Southern California was never much of a factor on the college football stage.
The 20th Century Trojans were one of the greatest programs in college football, boasting an astonishing array of National Championships, Heisman Trophy winners, and a 25-14 Bowl record.
Two of the most mind-numbing coaching geniuses in the history of the game, Gus Henderson and Howard Jones, graced the Trojan sidelines.
Henderson won 45 and lost seven during his time, Jones won 121 and lost 36.
Later in the century, Jess Hill, John McKay, and John Robinson combined for 276 victories against 92 losses during their coaching tenure.
The reputation of the Trojans preceded them onto the field. They were talented, fearsome, well coached, and pure dynamite in a big game situation.
They did not need any further chapters in school history to solidify their place in college football history. They could rest on the laurels of 1920 through 1990.
And then came Pete Carroll.
Much has been said about the effect of Carroll on the USC program but, his first season was hardly a harbinger of what was coming.
The Trojans drifted to six losses in 2001, culminating with a defeat by Utah in the Las Vegas Bowl.
Since then Pete Carroll is 82-9 at the helm of the Men of Troy. That's a winning ratio of 90 percent.
Because of this success, the following case can be made concerning the 21st century Southern California Trojans.
They are college football's current royalty, and are very similar to the 1983-1994 era Miami Hurricanes as the most dominant program in college football.
During the period of Miami's dominance, the Hurricanes won four national championships in 11 years, winning 126 games and losing 19 for a winning ratio of 87 percent.
Those Hurricanes took no prisoners. They intimidated through skill as well as ferocity.
How good were the players? They had three head coaches during those 11 years, each winning national titles.
There will be those who complain that Florida State and Nebraska in the 1990s and Florida in this decade were more deserving.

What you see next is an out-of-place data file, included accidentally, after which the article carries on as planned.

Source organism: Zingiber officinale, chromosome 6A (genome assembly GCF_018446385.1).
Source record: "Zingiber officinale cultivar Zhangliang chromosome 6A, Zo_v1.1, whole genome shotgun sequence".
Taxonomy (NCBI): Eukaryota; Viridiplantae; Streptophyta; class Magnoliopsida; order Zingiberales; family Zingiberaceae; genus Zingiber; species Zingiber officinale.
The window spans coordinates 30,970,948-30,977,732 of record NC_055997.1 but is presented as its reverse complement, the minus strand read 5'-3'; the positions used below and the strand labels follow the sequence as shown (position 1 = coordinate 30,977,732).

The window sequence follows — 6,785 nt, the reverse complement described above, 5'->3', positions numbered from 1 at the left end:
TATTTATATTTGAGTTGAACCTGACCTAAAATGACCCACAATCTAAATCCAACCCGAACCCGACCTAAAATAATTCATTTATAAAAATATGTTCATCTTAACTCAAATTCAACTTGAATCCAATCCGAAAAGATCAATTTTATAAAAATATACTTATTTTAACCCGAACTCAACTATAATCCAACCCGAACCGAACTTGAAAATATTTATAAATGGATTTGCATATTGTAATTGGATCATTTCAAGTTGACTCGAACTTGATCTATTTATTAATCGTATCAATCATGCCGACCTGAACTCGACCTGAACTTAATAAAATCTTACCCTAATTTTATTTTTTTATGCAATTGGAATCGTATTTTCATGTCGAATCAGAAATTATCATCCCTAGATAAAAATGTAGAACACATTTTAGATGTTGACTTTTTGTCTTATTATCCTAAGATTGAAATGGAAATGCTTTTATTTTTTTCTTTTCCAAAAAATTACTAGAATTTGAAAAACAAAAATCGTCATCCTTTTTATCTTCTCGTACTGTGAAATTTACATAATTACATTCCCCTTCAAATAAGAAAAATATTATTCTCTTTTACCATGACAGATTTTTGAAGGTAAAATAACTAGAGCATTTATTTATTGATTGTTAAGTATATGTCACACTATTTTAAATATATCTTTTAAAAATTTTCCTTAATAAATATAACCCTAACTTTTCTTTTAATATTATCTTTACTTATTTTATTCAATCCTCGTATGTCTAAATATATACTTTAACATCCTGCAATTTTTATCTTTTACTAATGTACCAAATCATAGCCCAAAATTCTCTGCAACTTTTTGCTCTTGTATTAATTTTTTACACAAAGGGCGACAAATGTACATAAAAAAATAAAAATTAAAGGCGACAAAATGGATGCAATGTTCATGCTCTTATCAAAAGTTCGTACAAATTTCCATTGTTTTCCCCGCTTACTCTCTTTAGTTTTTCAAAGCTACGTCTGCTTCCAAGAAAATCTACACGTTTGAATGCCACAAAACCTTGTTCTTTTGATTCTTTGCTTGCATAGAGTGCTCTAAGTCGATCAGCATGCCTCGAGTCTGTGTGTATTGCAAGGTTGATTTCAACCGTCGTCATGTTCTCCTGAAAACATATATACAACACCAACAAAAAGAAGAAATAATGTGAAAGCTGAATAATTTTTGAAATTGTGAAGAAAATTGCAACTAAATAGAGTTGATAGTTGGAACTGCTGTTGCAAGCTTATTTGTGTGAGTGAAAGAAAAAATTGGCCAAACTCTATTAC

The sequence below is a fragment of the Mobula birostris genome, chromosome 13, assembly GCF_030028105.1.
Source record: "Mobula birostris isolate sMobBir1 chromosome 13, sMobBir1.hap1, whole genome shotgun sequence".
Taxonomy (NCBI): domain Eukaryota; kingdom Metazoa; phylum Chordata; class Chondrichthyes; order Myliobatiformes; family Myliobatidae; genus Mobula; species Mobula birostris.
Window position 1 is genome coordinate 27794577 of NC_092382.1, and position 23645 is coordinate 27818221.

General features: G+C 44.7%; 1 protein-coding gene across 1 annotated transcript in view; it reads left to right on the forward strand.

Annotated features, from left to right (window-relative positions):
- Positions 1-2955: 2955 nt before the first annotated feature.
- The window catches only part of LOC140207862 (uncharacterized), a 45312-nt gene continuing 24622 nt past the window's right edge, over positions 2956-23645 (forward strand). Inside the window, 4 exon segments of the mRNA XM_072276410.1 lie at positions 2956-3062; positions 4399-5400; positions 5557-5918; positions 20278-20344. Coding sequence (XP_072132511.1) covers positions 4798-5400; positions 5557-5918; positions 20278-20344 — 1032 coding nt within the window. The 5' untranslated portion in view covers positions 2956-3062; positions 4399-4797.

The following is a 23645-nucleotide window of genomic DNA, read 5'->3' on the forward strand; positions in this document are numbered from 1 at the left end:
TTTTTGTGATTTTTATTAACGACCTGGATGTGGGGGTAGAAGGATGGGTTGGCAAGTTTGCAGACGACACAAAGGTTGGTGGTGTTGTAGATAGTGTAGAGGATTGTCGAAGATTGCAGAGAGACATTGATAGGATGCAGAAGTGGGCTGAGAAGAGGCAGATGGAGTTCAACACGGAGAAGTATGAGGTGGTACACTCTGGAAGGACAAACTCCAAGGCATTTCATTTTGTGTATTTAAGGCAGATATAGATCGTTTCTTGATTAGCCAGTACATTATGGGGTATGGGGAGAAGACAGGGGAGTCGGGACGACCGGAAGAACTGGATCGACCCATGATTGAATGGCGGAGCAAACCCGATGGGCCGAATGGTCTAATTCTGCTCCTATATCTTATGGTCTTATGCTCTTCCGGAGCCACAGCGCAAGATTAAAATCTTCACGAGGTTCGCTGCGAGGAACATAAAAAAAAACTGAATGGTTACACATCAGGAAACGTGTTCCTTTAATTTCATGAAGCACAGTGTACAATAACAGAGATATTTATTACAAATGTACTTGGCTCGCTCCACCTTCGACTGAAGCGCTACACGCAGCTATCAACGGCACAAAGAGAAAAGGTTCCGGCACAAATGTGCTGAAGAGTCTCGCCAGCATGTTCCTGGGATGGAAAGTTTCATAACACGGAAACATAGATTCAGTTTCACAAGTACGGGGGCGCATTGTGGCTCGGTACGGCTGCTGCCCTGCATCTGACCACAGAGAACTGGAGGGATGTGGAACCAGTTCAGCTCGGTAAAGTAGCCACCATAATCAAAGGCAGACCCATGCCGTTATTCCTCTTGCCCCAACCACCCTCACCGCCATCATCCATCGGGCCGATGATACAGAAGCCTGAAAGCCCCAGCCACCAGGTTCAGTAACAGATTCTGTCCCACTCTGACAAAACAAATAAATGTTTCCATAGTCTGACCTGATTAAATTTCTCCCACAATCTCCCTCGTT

After all. the Seminoles won two national titles, the Cornhuskers also had two and even split a third with Michigan in '97.
Florida had a championship in the 90s as well. Add the two BCS titles of the past three seasons and the Gator supporters have a point.
Perhaps more of a point than Nebraska and FSU followers would care to acknowledge.
You can take it and bank it, when it comes to this decade—the Trojans are plainly superior to Florida.
LSU fans may take exception to this comparison since they have two national titles this decade as well and have outperformed the Gators.
And that's not all.
Georgia has outperformed Florida this decade in overall winning percentage.
To point: The Gators can't be third in the SEC and stake a claim as the best in the country.
In short, count Florida out.
The giants of the Big 12, Texas and Oklahoma, will have to be dealt with in order to settle the issue of 21st century royalty.
Each has won a BCS title. The records are razor close for the entire period.
The Longhorns defeated Southern California in one of the greatest title games ever played to win the 2005 championship.
The Trojans annihilated Oklahoma in the 2004 season championship match, perhaps the worst title game ever played.
Consider also the case for Ohio State.
The Buckeyes have won a BCS title this decade, defeating in overtime a rebuilt version of the mighty Miami Hurricane machine of the 80s and early 90s.
Ohio State has a definite dog in the fight when it comes to making the case of royalty in the 21st century.
Their undoing may well be they have lost title games to Florida and LSU as well as a BCS Bowl to Texas.
And the team with the highest winning percentage in the decade? They have not won a BCS title but, have 98 victories against 17 losses for an 85 percent winning clip.
Meet the Boise State Broncos.
TEAM 21ST CENTURY RECORD WINNING PERCENT BCS TITLES
1. Boise State 98-17 85 0
2. Texas (Tie) 97-18 84 1
2. Oklahoma (Tie) 102-19 84 1
4. Southern California 93-22 81 1
5. Ohio State 91-23 80 1
6. LSU 90-27 77 2
7. Georgia 90-28 76 0
8. Florida 87-29 75 2
Miami '83-'94 126-19 87 (Pre BCS) 4
By all means, take the above winning percentages into consideration.
Respect the multiple titles of LSU and Florida.
Make a note regarding the strength of competition.
But one other factor should be taken into account, fear.
Yes, the fear of who will be the national champion year in and year out unless they are beaten somewhere along the way.
Fear is what separated the Miami teams of '83-'94. They demanded respect, and they received it, one way or the other.
The current crop of challengers must ask themselves, "who is the most feared team among us year after year?"
No, it is not Florida, not Texas, not even Oklahoma.
Nor is it LSU or Ohio State.
When all the facts are collected, it seems apparent the only case for the new Miami can be made concerning Pete Carroll's Southern California Trojans.
Fight on, with hurricane warnings for the rest of college football.